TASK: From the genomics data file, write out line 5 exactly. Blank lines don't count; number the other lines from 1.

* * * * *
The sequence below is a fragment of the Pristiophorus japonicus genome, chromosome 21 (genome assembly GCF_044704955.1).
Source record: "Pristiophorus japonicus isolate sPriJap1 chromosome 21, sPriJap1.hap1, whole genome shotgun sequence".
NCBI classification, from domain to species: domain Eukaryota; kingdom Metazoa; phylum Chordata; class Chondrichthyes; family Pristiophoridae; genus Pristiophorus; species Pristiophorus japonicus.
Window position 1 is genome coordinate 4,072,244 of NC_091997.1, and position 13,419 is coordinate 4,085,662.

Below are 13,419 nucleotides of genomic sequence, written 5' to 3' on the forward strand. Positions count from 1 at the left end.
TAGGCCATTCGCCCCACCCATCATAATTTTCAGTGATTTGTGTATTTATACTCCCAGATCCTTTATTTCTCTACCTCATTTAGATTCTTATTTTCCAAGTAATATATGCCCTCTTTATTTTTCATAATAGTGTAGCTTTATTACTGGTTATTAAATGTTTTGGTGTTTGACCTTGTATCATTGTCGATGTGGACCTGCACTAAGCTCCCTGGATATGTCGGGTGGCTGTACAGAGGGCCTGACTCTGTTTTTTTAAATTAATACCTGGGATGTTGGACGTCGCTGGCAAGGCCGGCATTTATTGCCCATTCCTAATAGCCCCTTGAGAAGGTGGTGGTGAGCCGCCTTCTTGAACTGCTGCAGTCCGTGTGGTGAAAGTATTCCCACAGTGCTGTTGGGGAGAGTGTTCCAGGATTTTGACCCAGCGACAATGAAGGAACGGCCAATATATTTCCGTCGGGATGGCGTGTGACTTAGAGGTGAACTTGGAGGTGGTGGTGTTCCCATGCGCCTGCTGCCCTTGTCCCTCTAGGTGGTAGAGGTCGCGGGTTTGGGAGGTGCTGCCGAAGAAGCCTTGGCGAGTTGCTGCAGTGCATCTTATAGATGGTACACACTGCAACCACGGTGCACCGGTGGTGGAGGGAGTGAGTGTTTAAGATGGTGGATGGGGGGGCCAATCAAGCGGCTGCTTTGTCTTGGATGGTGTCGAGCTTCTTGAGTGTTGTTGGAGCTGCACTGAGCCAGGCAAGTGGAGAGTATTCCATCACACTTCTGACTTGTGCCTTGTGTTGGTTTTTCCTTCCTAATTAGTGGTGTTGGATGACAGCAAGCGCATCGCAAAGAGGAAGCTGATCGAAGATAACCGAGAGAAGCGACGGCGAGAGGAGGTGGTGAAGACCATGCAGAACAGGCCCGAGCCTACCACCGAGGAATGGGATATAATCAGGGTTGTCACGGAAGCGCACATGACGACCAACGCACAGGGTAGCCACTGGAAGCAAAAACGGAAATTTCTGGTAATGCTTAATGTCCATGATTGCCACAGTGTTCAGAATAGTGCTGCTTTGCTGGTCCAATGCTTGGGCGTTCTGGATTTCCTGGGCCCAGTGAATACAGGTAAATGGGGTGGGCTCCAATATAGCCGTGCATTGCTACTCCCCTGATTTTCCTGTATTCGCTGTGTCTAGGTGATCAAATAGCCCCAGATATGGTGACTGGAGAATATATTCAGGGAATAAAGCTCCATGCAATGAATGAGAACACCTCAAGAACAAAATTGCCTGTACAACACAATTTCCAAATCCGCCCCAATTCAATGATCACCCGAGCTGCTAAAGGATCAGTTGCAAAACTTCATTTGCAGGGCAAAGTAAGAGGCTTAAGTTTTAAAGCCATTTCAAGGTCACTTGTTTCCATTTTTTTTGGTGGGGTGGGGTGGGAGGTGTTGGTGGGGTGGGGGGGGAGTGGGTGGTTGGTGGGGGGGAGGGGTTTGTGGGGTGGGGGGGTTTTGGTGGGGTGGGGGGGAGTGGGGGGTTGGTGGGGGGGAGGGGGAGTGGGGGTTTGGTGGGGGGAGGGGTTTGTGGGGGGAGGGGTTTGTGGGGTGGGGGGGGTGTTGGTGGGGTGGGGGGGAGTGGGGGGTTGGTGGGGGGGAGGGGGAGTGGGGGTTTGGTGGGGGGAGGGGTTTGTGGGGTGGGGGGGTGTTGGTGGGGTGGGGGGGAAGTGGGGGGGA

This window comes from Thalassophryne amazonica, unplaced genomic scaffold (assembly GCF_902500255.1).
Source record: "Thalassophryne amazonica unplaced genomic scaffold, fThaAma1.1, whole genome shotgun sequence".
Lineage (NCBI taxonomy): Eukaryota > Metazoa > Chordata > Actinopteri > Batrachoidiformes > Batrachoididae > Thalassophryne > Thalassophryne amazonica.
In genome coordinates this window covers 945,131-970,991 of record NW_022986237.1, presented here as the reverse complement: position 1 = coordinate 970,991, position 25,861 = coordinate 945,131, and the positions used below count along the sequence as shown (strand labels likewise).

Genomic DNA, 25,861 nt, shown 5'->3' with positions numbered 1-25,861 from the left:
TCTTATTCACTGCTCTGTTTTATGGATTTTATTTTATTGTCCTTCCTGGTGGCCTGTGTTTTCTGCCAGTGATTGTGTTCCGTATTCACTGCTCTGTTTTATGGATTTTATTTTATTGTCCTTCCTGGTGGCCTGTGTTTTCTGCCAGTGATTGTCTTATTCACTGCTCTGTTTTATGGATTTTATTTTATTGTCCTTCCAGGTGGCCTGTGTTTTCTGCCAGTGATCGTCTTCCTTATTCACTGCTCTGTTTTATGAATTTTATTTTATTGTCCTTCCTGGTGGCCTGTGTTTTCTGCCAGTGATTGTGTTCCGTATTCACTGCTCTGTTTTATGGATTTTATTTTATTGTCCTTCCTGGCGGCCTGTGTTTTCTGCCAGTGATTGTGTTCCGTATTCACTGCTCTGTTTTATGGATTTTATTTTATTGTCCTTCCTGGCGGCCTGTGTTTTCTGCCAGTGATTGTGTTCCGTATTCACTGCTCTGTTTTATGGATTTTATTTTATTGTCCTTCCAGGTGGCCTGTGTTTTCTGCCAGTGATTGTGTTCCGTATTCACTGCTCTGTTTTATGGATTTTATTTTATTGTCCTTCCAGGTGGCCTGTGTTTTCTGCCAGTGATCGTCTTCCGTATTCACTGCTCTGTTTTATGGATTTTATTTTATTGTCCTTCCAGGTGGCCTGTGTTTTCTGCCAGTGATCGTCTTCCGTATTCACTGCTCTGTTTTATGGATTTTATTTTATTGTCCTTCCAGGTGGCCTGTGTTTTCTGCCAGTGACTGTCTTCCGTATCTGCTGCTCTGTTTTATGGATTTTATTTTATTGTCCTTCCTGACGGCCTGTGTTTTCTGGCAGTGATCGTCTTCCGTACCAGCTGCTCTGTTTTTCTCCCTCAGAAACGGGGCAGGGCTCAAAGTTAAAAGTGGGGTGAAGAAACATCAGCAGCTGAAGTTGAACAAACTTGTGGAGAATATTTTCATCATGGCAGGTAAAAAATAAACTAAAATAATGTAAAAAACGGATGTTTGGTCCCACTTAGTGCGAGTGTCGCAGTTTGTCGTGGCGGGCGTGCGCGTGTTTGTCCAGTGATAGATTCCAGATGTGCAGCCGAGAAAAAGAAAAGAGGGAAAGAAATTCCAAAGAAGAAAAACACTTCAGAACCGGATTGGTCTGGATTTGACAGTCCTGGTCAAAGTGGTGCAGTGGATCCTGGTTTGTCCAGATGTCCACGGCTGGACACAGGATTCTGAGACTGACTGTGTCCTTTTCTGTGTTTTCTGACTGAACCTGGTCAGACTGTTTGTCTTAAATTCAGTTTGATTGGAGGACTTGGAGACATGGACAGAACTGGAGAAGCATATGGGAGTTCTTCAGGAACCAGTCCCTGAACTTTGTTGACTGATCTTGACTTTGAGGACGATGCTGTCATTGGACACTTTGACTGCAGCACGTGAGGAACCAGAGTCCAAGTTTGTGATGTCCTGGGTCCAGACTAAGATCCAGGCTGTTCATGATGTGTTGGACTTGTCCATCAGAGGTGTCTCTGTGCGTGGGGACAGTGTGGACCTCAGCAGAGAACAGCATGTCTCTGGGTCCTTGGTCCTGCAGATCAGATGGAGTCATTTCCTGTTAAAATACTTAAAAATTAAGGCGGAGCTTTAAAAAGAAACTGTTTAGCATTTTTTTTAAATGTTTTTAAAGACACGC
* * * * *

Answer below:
Below are 13,419 nucleotides of genomic sequence, written 5' to 3' on the forward strand. Positions count from 1 at the left end.